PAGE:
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Message was edited by: Adrie: Certifications Community Mgr.
I really regret not being able to join the Webinar live as I wanted to ask the following question to the panel:
- In an increasingly "Unified Communications world" will the Cisco Certified Architect be challenged into building a design that includes IPT, IVR, Contact Center and Presence solutions? Also, would he/she be challenged into understanding how Cisco can integrate with other vendor's products (e.g.: Microsoft OCS, Active Directory / LDAP, etc...).
It is even a little disapointing to see that these points are not covered in the CCDE exam either. From what I know it is nearly impossible nowadays to be a Designer or Architect without knowing how to put an IP Telephony proposal together...
NOTE: I know that End-to-end QoS design knowledge is necessary on CCDE, but Unified Communications goes way beyond that... Would we have other flavours of CCDEs in the future (CCDE Voice , CCDE Security...)????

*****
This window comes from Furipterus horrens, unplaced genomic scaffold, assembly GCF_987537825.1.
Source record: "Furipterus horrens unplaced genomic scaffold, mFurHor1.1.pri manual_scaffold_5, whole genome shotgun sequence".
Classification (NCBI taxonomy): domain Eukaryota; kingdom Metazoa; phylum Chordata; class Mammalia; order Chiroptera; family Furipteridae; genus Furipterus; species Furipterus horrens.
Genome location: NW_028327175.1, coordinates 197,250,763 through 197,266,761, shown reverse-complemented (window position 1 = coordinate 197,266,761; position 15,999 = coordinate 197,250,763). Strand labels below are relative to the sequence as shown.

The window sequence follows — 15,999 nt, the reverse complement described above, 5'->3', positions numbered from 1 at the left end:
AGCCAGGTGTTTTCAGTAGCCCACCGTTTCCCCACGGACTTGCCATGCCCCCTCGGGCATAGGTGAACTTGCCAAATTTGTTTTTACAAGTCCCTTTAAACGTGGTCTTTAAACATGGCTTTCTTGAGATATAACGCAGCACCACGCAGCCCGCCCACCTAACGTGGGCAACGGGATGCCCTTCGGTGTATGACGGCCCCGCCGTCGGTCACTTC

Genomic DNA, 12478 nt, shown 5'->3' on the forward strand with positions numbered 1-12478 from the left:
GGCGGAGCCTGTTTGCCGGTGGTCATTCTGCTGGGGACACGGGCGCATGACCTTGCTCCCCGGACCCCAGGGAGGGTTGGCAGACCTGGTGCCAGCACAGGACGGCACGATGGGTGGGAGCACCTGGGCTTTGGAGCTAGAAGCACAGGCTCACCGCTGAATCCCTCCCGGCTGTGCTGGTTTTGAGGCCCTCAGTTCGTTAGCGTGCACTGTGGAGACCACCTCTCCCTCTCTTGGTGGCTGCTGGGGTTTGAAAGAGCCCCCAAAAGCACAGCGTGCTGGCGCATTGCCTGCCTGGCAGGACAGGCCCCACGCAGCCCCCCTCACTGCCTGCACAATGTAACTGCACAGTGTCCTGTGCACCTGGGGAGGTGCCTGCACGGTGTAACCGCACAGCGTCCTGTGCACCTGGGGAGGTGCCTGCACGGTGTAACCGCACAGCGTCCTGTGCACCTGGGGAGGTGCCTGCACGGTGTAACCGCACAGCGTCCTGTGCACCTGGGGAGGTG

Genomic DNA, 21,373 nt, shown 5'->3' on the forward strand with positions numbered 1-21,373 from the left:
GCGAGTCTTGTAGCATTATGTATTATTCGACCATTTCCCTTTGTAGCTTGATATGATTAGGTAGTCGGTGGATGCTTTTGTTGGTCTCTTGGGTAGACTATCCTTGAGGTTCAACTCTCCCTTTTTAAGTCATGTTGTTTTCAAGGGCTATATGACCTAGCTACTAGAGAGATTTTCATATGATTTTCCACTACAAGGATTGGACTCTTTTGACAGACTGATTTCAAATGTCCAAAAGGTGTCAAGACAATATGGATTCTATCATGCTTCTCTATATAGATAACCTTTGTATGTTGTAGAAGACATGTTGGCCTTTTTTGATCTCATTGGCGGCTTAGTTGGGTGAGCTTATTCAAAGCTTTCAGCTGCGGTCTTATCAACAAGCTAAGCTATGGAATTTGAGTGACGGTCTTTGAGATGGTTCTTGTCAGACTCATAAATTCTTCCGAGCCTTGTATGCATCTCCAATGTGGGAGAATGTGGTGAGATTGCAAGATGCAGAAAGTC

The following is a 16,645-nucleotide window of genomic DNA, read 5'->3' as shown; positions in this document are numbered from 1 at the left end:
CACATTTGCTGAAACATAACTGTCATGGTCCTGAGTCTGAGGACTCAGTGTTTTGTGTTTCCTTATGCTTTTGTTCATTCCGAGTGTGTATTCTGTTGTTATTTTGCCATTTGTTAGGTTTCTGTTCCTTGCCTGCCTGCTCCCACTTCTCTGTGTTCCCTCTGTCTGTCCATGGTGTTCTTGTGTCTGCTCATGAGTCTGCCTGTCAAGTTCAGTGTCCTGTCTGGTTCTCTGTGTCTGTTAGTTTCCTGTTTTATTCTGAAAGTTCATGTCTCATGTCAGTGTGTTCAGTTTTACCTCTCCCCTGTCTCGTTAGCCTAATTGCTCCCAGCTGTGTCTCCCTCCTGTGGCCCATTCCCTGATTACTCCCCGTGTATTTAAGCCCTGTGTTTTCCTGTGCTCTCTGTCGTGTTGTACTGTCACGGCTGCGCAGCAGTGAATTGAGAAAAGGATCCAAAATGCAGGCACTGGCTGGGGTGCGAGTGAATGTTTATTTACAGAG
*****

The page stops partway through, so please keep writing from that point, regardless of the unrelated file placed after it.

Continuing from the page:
I don't think there should be different CCDE tracks either. But on the other hand, despite the current CCDE being quite thorough (in Routing), challenging and difficult, I feel like it still doesn't address the design needs of the modern world. The Network Designer of today (and specially tomorrow) needs to know the best practices on how, why and where to put a CUCM cluster together for instance. And all the implications associated to it.
Companies more and more want a Consultant / Designer / Architect / Technical Authority that knows much more than simply Routing. Routing is often not enough for such position and seems to be regarded as a basic pre-requisite. i.e.: there are plenty of people in the market with Routing skills, so no need to hire a Consultant that knows Routing only.